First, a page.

Unlocked: Poems for Critical Times (Series Two, Part Seven)
In times of uncertainty, many readers turn to poetry, seeking not just consolation but clarity. “Unlocked: Poems for Critical Times” brings South African poems to those facing the isolation, confusion and unease engendered by the Covid-19 pandemic. In a situation in which information is being transferred at disquieting speed, poetry asks us to slow down, to attend with care to the way poetic language re-creates our singular interior lives and loves as well as our shared social and political landscape.
Editors’ note to readers: The automated sound device that accompanies articles in the Daily Maverick is to assist readers who are blind or have reading difficulties. It is not designed for poetry. Where possible, we advise you to read the poems rather than listen.
Enslaved, colonized and migrant people lose not only their communities, cultural life and countries but often their languages as well. The great Chilean poet Pablo Neruda wrote poignantly about the pain involved in using the language of the overlord, but also about the power of remodelling a colonial language – in his case Spanish – to his own linguistic and political purposes.
In Words, wounds, scars the late, much loved Nigerian-born poet Harry Garuba, whose first language was Uneme, laments the loss of his ancestral language, a “voice from another life” which only returns to him in the summoned memory of a trilling Senegalese kingfisher. The injury feels physical, a scarring of the skin. But he takes his understanding of “wounded words” to students studying English, sensitizing them to similar wounds in the poems of Irish poets Yeats and Heaney “and in the words of all speakers/Of a language they own and do not own.”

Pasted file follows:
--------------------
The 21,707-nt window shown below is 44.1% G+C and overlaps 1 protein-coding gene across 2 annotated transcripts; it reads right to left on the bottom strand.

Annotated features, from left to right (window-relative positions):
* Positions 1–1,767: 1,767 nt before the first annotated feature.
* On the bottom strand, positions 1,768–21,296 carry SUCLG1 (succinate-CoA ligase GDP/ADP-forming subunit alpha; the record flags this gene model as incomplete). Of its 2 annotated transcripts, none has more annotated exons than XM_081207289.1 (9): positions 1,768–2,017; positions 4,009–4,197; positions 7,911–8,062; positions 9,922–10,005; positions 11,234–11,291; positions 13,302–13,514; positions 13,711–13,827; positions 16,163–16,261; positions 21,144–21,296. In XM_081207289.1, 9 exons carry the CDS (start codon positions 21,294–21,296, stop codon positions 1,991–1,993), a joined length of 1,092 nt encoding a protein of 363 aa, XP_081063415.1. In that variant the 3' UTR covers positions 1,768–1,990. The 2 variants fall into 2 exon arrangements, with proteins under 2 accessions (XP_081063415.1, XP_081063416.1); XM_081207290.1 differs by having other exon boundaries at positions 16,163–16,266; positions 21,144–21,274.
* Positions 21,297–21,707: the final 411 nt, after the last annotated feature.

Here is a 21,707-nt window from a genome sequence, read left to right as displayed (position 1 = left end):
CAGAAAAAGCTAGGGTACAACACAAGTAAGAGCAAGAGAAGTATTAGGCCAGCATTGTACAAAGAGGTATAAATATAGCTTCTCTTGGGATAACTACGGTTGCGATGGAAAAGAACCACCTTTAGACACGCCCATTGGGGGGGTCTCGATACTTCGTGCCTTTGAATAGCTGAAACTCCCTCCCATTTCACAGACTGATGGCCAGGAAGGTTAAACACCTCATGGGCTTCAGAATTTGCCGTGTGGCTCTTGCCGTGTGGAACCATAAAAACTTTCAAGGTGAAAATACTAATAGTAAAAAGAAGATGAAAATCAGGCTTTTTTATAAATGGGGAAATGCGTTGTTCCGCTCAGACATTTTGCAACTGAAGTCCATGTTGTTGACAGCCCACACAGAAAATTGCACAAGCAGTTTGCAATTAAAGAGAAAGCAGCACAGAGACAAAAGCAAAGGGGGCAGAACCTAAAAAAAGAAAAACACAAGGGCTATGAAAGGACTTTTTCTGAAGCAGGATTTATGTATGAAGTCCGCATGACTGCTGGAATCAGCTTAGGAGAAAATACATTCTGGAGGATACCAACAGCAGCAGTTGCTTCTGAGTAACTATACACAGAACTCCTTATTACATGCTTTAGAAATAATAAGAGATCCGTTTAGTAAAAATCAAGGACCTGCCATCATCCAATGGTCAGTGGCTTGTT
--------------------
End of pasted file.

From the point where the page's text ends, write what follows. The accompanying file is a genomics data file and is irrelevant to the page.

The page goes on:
Jolyn Phillips’ poem Diglossia is explosively inventive, a verdant assemblage of words and phrases that attempt to “break tongue,” and “disguise my voice.” Nursery rhymes, colloquial English and Afrikaans, new combinations of words as well as phrases from canonical writers like Alexander Pope rise “from language graves” to battle for authority over her poetic voice. She digs them up and then buries them again, wondering, it seems, which fragments to put to use, which “to kick to pieces”.
In Xhosa lessons Beverly Rycroft rehearses with onomatopoeic precision the difficulty the speaker has in learning to speak Xhosa. The poem centres on the struggle to make new sounds, change the shape of mouth and tongue, shift “English lips” to manage the “clickety click of X.” To learn a language gives access, even if only conditionally, to a different world view and community of voices. The poem ends with an urgent and humorous appeal for luck (is the learner like wood?) and the chance to enter the realm of the exacting language: “Knock on wood./Let me in.”
Words, wounds, scars
By Harry Garuba
A little blood drawn from the body
A little ink drawn from the soul
And a page of pain unfolds
In wounds, words, scars
There are scars in my words you cannot hear